32-Legged Spherical Robot Moves Like an Amoeba

Mochibot is out to prove that there's no such thing as too many legs

3 min read
Mochibot is out to prove that there's no such thing as too many legs
Image: Keio University and University of Tokyo

Making a one-legged robot that moves is very hard. Two-legged robots are a little bit more straightforward in some ways, and four-legged robots are statically stable much of the time. You can see where this is going—there’s a general trend toward more legs being more stable and potentially easier to control, especially as terrain complexity increases. So what happens if you take that logic to an extreme? As it turns out, you end up with a spherical robot made of 32 individually actuated telescoping legs, named Mochibot.

Mochibot’s shape is based on a rhombic triacontahedron, which is a polyhedron with 32 vertices and 30 faces made of rhombuses (or rhombi). The ideal shape for an omnidirectional robot would be a sphere, of course, but spheres are unstable because of their single point of contact with the ground. Mochibot is instead just mostly a sphere, and its deformability means that it can adjust how much ground contact it has to either move around or rest in one place. To move, it retracts arms in the direction of motion while extending arms on the other side, and to stop, it flattens itself out parallel to the ground.

The deformability comes from the individually telescoping legs. Each leg is made of three sliding rails (which behave like linear actuators), that can extend to just over half a meter in length or contract to less than a quarter meter. In practice, the legs don’t extend quite this far, and Mochibot’s maximum diameter is about a meter, while its minimum diameter is half a meter. It weighs 10 kilograms, including the batteries, and while it doesn’t have much in the way of useful payload at the moment, there’s plenty of room inside, and a variety of cameras, sensors, or sampling devices could be integrated into the arms. 

Mochibot’s big advantage over a tensegrity robot is that it can move smoothly and continuously in any direction you like by altering its shape.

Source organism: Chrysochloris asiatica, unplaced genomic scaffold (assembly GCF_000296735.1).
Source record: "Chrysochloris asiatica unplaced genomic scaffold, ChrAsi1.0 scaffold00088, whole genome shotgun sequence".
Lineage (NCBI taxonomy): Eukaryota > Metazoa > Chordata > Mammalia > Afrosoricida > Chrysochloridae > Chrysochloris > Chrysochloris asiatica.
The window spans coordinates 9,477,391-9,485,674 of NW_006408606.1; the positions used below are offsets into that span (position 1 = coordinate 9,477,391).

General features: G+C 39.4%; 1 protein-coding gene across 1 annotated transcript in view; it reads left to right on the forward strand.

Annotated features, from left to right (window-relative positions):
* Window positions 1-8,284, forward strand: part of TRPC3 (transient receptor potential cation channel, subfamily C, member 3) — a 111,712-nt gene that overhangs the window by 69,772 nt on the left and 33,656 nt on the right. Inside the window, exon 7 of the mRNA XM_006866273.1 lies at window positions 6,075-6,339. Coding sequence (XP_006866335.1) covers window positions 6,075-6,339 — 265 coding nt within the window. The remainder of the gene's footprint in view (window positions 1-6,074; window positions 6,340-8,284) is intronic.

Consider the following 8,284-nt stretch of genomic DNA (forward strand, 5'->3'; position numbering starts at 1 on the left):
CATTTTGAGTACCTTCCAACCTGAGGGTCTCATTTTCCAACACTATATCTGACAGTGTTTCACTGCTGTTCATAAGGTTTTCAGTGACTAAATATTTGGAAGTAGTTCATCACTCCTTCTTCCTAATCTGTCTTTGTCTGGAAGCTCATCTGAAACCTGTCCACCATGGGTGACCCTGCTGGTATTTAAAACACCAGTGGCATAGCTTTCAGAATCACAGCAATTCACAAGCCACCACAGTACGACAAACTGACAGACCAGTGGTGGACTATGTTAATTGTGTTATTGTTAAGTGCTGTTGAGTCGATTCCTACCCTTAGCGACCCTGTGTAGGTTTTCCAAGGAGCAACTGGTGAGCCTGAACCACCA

If Mochibot looks vaguely familiar to you, it’s probably because it’s somewhat similar to one of the tensegrity robots that NASA has been working on for a while. Mochibot isn’t squishy in the same way that a tensegrity robot is (NASA’s robot can survive being thrown from a roof), and it’s not as deformable, but its advantage is that it can make itself significantly more spherical. Tensegrity robots locomote by essentially flopping over themselves in a series of motions so complex that it’s taken machine-learning algorithms to figure out how to get them to move efficiently, meaning that it’s quite difficult to steer them to a particular point (which is what a planetary exploration robot would be required to do).

Mochibot’s big advantage over a tensegrity robot is that it can move smoothly and continuously in any direction you like by altering its shape. This gives it an advantage over wheeled exploration robots as well, since all directions can be optimal for movement, rather than just forward and backward. The designers also suggest that Mochibot is better at dealing with deformable terrain like sand or loose rock, because its method of rolling locomotion is much less traction dependent. And if something does go wrong with one of the legs, well, you’ve got 31 others backing you up, so no big deal. 

For applications like planetary exploration or disaster response, Mochibot has the potential to be a versatile platform. It’s highly mobile, very redundant, and looks like it could manage a hefty science payload. The next step is to experiment with different kinds of terrain, making sure that Mochibot can roll itself up and down slopes and over rocks and gullies without any problems.

“Continuous Shape Changing Locomotion of 32-legged Spherical Robot,” by Hiroki Nozaki, Yusei Kujirai, Ryuma Niiyama, Yoshihiro Kawahara, Takuro Yonezawa, and Jin Nakazawa from Keio University and the University of Tokyo, was presented at IROS 2018 in Madrid, Spain.

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A photograph of a young woman with brown eyes and neck length hair dyed rose gold sits at a white table. In one hand she holds a carbon fiber robotic arm and hand. Her other arm ends near her elbow. Her short sleeve shirt has a pattern on it of illustrated hands.

The author, Britt Young, holding her Ottobock bebionic bionic arm.

Gabriela Hasbun. Makeup: Maria Nguyen for MAC cosmetics; Hair: Joan Laqui for Living Proof
DarkGray

In Jules Verne’s 1865 novel From the Earth to the Moon, members of the fictitious Baltimore Gun Club, all disabled Civil War veterans, restlessly search for a new enemy to conquer. They had spent the war innovating new, deadlier weaponry. By the war’s end, with “not quite one arm between four persons, and exactly two legs between six,” these self-taught amputee-weaponsmiths decide to repurpose their skills toward a new projectile: a rocket ship.

The story of the Baltimore Gun Club propelling themselves to the moon is about the extraordinary masculine power of the veteran, who doesn’t simply “overcome” his disability; he derives power and ambition from it. Their “crutches, wooden legs, artificial arms, steel hooks, caoutchouc [rubber] jaws, silver craniums [and] platinum noses” don’t play leading roles in their personalities—they are merely tools on their bodies. These piecemeal men are unlikely crusaders of invention with an even more unlikely mission. And yet who better to design the next great leap in technology than men remade by technology themselves?

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